Bitcoin, mobile payments battle against cyberthreats
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Bitcoin, mobile payments battle against cyberthreats

Bitcoin and exchanges, artificial intelligence (AI) and the Internet of Things (IoT) are among the top cybersecurity attack trends in 2018, with mobile payments a primary target in Thailand, says a leading global technology firm.

"In 2018 there will be great interest in attacking or compromising coin exchanges and users' coin wallets because they are the easiest target and provide a high return due to bitcoin's surge in value," said Sherif El Nabawi, Symantec's senior director for system engineering in Asia-Pacific.

This year several coin exchanges were attacked. Regulators need to devise some degree of security standards for coin exchanges to protect themselves, Mr El Nabawi said.

Thailand has several big exchange players. Attackers have also tricked victims into bitcoin mining on their computers and mobile devices.

Mr El Nabawi said cybercriminals will use AI and machine learning (ML) to conduct attacks. Leading cybersecurity firms have embraced AI and ML to detect unknown threats, but in 2018, cybercriminals will use these technologies to attack and explore victim's network.

The rise of cybercriminals using AI has led to larger amounts of data ending up for sale on the black market. This will lead to a trend called "supply chain attack".

These are cyber-attacks that are intended to damage an organisation by targeting less-secure elements in the supply network. In these instances, cyber-attackers have political motivations and their targets are national or state agencies.

"Cyber-attackers target suppliers' vulnerabilities to get to their target victims, like the Defence Ministry," Mr El Nabawi said, adding that the stolen data can then be sold on the black market.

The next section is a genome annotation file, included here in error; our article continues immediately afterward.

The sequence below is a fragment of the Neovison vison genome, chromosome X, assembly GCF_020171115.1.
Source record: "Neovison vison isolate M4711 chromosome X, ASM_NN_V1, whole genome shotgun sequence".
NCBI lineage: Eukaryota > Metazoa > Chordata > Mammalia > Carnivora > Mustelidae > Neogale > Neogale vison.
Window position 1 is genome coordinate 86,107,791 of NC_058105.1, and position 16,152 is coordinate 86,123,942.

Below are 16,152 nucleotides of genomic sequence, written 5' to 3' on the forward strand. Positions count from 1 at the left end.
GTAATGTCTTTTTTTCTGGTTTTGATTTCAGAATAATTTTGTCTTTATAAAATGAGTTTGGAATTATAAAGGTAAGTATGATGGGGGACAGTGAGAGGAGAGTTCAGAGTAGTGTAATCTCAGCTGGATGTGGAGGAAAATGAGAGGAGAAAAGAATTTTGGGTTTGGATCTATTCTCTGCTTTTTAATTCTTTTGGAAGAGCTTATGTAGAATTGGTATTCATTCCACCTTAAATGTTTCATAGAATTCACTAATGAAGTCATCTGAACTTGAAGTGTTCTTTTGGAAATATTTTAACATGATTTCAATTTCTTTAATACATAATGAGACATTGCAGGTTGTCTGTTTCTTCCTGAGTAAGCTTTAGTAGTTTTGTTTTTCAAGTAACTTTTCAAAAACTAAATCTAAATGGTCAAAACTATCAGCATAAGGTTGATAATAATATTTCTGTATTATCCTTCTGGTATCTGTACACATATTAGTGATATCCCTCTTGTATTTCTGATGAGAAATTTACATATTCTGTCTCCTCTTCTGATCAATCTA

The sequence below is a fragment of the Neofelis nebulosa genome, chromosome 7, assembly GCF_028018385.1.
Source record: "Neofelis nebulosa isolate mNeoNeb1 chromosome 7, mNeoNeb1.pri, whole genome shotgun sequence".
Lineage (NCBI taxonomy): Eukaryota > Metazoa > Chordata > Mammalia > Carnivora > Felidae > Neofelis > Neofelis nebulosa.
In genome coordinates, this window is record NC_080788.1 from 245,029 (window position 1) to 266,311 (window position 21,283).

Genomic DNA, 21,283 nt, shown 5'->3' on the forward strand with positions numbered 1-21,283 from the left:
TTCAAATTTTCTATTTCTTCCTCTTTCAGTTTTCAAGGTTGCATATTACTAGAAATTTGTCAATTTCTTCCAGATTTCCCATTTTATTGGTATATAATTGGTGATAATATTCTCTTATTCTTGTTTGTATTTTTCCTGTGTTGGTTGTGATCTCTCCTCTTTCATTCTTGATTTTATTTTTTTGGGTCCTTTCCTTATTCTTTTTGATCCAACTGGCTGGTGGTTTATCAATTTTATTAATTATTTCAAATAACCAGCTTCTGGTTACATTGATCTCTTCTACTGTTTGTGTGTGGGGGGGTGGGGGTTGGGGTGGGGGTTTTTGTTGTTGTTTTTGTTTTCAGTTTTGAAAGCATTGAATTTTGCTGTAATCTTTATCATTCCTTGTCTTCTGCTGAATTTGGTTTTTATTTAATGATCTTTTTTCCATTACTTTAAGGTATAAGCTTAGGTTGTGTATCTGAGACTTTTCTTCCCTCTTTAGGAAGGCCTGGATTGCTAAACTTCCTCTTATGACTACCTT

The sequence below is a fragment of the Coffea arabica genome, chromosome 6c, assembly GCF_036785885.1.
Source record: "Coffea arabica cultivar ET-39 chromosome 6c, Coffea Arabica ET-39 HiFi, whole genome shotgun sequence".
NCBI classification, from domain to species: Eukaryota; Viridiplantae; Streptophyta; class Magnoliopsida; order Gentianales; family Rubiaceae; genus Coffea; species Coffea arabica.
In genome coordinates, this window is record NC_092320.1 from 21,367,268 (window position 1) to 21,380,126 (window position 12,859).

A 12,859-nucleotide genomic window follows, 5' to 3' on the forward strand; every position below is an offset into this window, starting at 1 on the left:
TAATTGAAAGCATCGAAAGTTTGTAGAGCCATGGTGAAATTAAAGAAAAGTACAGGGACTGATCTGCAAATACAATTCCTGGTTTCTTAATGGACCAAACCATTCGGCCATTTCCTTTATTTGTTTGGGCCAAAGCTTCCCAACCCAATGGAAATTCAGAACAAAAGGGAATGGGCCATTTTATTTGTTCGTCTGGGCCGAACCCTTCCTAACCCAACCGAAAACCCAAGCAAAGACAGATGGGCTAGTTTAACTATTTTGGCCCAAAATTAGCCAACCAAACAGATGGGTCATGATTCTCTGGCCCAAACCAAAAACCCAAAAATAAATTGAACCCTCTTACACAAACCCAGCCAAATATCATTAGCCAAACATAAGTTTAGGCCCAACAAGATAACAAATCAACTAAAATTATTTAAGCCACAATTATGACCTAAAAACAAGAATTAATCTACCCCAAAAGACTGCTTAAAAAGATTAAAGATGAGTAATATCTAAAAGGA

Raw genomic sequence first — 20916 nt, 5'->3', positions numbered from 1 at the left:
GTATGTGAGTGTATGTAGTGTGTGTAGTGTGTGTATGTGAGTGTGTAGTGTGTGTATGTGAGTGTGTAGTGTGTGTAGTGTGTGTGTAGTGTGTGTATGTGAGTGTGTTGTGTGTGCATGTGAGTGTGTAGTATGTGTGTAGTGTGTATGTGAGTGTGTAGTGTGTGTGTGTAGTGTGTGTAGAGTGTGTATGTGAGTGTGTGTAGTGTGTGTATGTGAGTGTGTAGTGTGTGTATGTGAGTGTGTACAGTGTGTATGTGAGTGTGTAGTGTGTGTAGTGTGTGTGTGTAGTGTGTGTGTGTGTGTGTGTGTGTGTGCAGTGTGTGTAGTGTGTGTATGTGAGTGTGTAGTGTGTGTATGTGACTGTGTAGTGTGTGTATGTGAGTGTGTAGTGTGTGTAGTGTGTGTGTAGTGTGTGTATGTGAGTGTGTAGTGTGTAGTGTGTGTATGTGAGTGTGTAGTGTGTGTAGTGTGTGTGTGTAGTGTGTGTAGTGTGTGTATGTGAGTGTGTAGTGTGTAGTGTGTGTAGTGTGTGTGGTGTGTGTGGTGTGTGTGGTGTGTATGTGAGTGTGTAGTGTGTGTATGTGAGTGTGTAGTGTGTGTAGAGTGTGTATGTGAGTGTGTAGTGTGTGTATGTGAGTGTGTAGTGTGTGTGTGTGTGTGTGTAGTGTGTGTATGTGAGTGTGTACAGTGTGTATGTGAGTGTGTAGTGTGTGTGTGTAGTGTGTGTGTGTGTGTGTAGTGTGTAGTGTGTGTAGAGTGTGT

He said that because the cybersecurity vendors are using AI, cybercriminals also try to avoid being detected by it, prompting them to develop "file-less and file-light" malware. Symantec expects that these forms of malware, which leave less of a footprint in the file system and are harder for AI to trace, to become more prominent than traditional malware.

Mr El Nabawi said financial trojans will still cause greater losses than ransomware because cybercriminals can profit more from attacking mobile banking applications.

"The rise of national e-payment, mobile e-wallet and mobile banking systems, including the SMS one-time password code, will force banks to protect their core systems," he said.

Mobile users also need to learn to protect themselves, he added, noting that the rise of security as a service has raised concerns about regulations, privacy and penalties in cases of data breach.

Symantec predicts that business organisations will also struggle more from infrastructure as a service breaches.

IoT devices, in particular connected TV and electronically connected appliances, will also be targeted for ransom. Attackers will compromise those devices, using hundreds of thousands of them in users' homes and workplaces to generate traffic for distributed denial of service (DDoS) attacks.

Beyond DDoS attacks and ransomware, home IoT devices with default settings that have not been updated will provide backdoor access to victims' residences and even business networks if business-related devices have been used at home.

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